About this WINE
Domaine Pierre Gaillard
Pierre Gaillard grew up amongst vines. At 12, he was found ploughing his family vineyard with a horse. Following his winemaking studies in Montpellier, he bought his first lands in St. Joseph in 1981, reviving the “Clos de Cuminaille” – an ancient wine growing estate dating back to Roman times.
In recent years, Pierre’s children have been getting more involved at the domaine; but his own passion and influence still remain at the core of the impressive property. As well as being one of the top growers in St Joseph, Pierre is also one of a handful of producers realising the potential of Seyssuel to the north of the region. In total, he has over 60 parcels spread over 35 hectares in the Northern Rhône, which makes for an extremely comprehensive overview of everything these appellations have to offer.
We tasted the ’20s direct from barrel and tank alongside Pierre’s son, Pierre-Antoine. His various incarnations of Syrah had the refined, elegant style and notes of fresh herbs – very common to this vintage. Unlike some of our producers, Pierre uses new oak in his winemaking; utilised in a way that complements the wine and certainly doesn’t dominate.
The whites on offer are from the ’21 vintage. While they were still finishing their malolactic fermentation and were not yet in their final blend, the composites showed great promise, with zesty fruit and freshness. This will form a perfect backbone for the balanced use of oak and lees stirring usually seen during maturation.
Until you’ve tasted Viognier grown in Condrieu, you’ve never truly experienced the grape’s majesty. In the same way that winemakers the world over have planted Pinot Noir in the hope of emulating red Burgundy, so too they’ve planted Viognier in the hope of achieving the unique balance of exotic perfume, weight and freshness for which Condrieu is famed. Few succeed. Traditionally, winemakers here have used relatively inert, large wooden vessels vinification and élevage are in relatively inert, large, wooden vessels, but the new generation of winemakers are increasingly interested in the qualities of new oak.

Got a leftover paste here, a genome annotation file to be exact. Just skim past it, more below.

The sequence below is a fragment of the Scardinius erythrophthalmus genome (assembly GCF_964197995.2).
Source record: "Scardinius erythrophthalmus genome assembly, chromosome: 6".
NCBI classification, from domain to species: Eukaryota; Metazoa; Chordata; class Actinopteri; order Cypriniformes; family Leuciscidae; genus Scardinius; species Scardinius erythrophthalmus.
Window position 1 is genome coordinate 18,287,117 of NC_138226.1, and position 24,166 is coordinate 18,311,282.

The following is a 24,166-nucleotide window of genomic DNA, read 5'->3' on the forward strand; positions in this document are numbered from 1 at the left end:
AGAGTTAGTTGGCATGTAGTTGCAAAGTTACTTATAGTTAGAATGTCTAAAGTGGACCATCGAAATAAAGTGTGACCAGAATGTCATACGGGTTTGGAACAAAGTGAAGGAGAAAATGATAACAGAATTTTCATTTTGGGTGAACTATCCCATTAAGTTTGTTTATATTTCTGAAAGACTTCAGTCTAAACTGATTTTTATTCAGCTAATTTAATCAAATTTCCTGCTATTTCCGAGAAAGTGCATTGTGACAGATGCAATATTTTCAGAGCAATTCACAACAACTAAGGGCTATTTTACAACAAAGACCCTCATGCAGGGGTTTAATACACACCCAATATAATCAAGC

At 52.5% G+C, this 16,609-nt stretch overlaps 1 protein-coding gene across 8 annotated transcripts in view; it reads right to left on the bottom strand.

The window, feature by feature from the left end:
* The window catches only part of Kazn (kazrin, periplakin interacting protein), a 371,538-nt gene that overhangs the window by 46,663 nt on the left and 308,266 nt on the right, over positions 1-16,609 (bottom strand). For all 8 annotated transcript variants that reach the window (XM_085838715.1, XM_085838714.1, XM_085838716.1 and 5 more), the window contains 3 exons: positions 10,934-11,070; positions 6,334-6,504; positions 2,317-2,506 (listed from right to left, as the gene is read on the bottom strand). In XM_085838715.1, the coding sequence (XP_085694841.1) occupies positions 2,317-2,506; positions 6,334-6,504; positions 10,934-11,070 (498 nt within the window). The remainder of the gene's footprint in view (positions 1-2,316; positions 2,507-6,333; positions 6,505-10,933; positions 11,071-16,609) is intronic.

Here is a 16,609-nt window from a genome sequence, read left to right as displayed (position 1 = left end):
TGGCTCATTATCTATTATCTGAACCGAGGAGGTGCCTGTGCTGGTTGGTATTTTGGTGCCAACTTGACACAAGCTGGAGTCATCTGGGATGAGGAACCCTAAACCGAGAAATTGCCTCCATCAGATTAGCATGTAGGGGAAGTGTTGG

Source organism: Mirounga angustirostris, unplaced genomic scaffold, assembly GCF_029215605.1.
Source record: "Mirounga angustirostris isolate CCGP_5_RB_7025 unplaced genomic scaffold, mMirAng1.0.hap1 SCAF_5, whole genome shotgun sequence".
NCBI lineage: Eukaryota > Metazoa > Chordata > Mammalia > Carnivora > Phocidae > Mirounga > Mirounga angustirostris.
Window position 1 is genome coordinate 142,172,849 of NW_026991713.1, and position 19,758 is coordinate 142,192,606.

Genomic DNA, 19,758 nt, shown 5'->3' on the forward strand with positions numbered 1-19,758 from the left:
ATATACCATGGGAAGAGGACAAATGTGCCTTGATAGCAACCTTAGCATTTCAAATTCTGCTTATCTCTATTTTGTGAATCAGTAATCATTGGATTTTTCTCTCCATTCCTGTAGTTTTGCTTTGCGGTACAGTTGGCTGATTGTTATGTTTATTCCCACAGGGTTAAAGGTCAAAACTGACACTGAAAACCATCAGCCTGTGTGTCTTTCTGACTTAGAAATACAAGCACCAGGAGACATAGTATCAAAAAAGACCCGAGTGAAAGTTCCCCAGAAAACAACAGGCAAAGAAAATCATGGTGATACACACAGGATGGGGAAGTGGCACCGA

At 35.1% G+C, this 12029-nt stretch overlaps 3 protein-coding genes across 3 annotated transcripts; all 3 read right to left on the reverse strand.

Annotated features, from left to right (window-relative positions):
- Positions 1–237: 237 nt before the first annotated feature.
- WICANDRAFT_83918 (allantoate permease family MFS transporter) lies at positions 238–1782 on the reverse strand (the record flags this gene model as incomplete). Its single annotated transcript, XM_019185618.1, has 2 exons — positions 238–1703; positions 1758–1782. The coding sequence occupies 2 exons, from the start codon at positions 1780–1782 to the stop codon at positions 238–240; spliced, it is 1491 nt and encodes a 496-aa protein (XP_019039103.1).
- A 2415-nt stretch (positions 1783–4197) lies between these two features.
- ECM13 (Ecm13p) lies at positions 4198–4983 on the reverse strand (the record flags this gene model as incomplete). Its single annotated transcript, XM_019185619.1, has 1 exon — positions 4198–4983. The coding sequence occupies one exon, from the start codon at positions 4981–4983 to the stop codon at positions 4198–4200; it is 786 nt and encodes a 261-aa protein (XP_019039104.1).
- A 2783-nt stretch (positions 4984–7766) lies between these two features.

Plantings have expanded beyond the core of the AOC, around the village itself, to 140 hectares from the low of eight hectares in the 1960s. The vineyards pick up where Côte-Rôtie leaves off, the slope continues, but the schist of the north begins to give way to a little more granite and a topsoil of decomposed mica. Today the appellation is characterised by energy and creativity, and demand for the wines from this diminutive region is soaring.
It is a poor-yielding grape that is notoriously fickle to grow, being susceptible to a whole gamut of pests and diseases. Crucially it must be picked at optimum ripeness - if harvested too early and under-ripe the resulting wine can be thin, dilute and unbalanced, while if picked too late then the wine will lack the grape's distinctive peach and honeysuckle aroma. It is most successfully grown in the tiny appellations of Château-Grillet and Condrieu where it thrives on the distinctive arzelle granite-rich soils. It is also grown in Côte Rôtie where it lends aromatic richness to the wines when blended with Syrah.
Viognier has been on the charge in the Southern Rhône and the Languedoc throughout the 1990s and is now a key component of many white Côtes du Rhône. In Languedoc and Rousillon it is increasingly being bottled unblended and with notable success with richly fragrant wines redolent of overripe apricots and peaches and selling at a fraction of the price of their Northern Rhône cousins.